Need More Evidence For VA Appeals?

After being denied Veterans Affairs (VA) benefits, many veterans are left with the daunting task of proving their point to a complex legal system. If you've already given all of the information you have, what else is there to give? A lot, since unless you're a doctor or have been to multiple hospitals to document your condition, your documentation may be less of a perfect set of evidence and more of an educated guess. To make your case stronger, here are a few VA system traits and requirements that aren't always in plain English.

Pain And Problems Written Documentation

Unfortunately, the VA won't provide disability for pain alone. It's impossible to prove pain without some sort of medically-accepted evidence to go along with it, and although most medical professionals don't doubt the pain of true sufferers, the system still errs on the side of caution and would rather that you found the source of the problem.

That said, the VA will help you find the source of the problem. Even after being denied, the VA can send you through other medical appointments to test other theories. It's better to treat the problem instead of giving away money without any real solution, since giving monetary compensation is no guarantee that the veteran will find a solution. There's no good in handing a veteran additional money to suffer with a full bank account--even though the money would be nice.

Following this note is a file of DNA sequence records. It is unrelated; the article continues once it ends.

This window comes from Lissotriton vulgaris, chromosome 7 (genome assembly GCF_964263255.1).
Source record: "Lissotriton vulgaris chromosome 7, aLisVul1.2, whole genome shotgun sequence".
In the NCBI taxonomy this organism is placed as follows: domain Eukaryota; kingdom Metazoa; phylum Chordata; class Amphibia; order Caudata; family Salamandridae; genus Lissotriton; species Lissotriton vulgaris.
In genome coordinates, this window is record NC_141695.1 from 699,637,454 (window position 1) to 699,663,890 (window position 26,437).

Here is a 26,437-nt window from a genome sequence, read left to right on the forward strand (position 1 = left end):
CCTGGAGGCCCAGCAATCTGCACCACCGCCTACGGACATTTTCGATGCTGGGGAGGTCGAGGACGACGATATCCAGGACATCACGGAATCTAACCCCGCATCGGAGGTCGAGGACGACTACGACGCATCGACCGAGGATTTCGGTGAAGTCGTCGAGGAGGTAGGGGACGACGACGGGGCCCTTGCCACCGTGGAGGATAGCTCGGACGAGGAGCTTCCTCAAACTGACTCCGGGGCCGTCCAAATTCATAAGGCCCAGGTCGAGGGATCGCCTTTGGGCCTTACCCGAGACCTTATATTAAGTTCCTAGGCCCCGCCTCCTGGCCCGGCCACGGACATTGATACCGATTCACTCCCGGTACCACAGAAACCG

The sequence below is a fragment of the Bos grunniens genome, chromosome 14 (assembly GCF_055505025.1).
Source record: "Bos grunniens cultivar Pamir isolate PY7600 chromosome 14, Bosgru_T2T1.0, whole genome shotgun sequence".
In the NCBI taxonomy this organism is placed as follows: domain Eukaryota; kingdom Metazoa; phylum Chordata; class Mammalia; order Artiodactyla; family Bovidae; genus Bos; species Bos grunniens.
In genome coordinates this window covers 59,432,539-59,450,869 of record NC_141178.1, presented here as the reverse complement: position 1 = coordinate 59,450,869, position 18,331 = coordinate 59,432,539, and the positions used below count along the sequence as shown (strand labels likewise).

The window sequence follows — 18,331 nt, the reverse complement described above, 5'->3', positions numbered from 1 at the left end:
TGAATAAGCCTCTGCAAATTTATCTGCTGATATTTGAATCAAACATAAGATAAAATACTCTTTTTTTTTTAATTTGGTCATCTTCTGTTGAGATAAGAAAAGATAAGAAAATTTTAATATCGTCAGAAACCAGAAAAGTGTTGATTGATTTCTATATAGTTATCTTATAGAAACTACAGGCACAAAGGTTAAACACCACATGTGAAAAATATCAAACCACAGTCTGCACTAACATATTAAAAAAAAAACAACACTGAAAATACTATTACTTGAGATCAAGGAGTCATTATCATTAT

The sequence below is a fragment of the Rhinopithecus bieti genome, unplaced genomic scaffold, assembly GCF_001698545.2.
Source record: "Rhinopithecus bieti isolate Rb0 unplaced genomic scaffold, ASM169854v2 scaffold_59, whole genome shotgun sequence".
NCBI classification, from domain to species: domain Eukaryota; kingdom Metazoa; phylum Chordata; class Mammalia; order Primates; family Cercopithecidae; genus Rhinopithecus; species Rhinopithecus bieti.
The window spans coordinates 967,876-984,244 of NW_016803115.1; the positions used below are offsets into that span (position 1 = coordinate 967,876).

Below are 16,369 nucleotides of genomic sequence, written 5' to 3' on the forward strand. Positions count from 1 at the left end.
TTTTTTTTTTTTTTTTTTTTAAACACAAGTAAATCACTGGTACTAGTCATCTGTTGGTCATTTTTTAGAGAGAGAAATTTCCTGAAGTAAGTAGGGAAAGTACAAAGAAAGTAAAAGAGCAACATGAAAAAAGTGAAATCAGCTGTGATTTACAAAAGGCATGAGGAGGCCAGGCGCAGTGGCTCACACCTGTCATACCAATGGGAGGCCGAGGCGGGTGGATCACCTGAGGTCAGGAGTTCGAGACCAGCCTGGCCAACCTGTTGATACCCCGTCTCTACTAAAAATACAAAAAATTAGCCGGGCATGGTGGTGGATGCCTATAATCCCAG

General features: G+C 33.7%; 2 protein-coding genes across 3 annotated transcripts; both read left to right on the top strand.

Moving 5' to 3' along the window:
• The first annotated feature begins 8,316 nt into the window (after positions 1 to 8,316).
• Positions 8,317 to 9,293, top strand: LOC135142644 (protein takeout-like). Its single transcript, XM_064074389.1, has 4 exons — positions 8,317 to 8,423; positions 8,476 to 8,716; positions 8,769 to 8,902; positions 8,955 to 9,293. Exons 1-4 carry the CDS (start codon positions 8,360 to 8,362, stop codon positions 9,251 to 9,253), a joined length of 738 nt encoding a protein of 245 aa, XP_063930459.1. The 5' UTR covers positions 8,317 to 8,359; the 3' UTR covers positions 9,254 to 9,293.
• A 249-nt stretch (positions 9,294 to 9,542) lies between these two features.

In most cases, continued treatment has nothing to do with the VA claim or appeal itself. Your appointments continue as planned, which isn't a problem for the VA budget, since these tests are likely to weed out veterans trying to commit fraud. It's also cheaper than giving a person lifetime payments with no incentive to get better.

An Attorney Can Research More Deeply

Pain is just an example, and many other conditions suffer the same problem of existing without easily observable evidence. Your VA clinic or hospital is split between you and every other veteran, and because of the long wait times in many locations, you may not get the timely and consistent medical attention needed to prove your case. 

A personal injury attorney can take you to a medical team that has the time and efficiency to stick with your treatment and evidence gathering, plus the expertise to write documentation that the VA is familiar with. There's a big difference between being a skilled doctor and understanding how to articulate connections, and you'll need a combination of both to get a definite 'yes' from the VA.

In addition to medical connections, personal injury attorneys can look at similar VA claims and veteran situations that were more successful to find something that could apply to your situation. It's a lot more than asking other veterans and searching the internet for published claims; knowing the right offices and people who have handled specific claims is something that comes with legal education and experience.

Contact a personal injury lawyer to discuss your appeal and ways to strengthen your legal argument.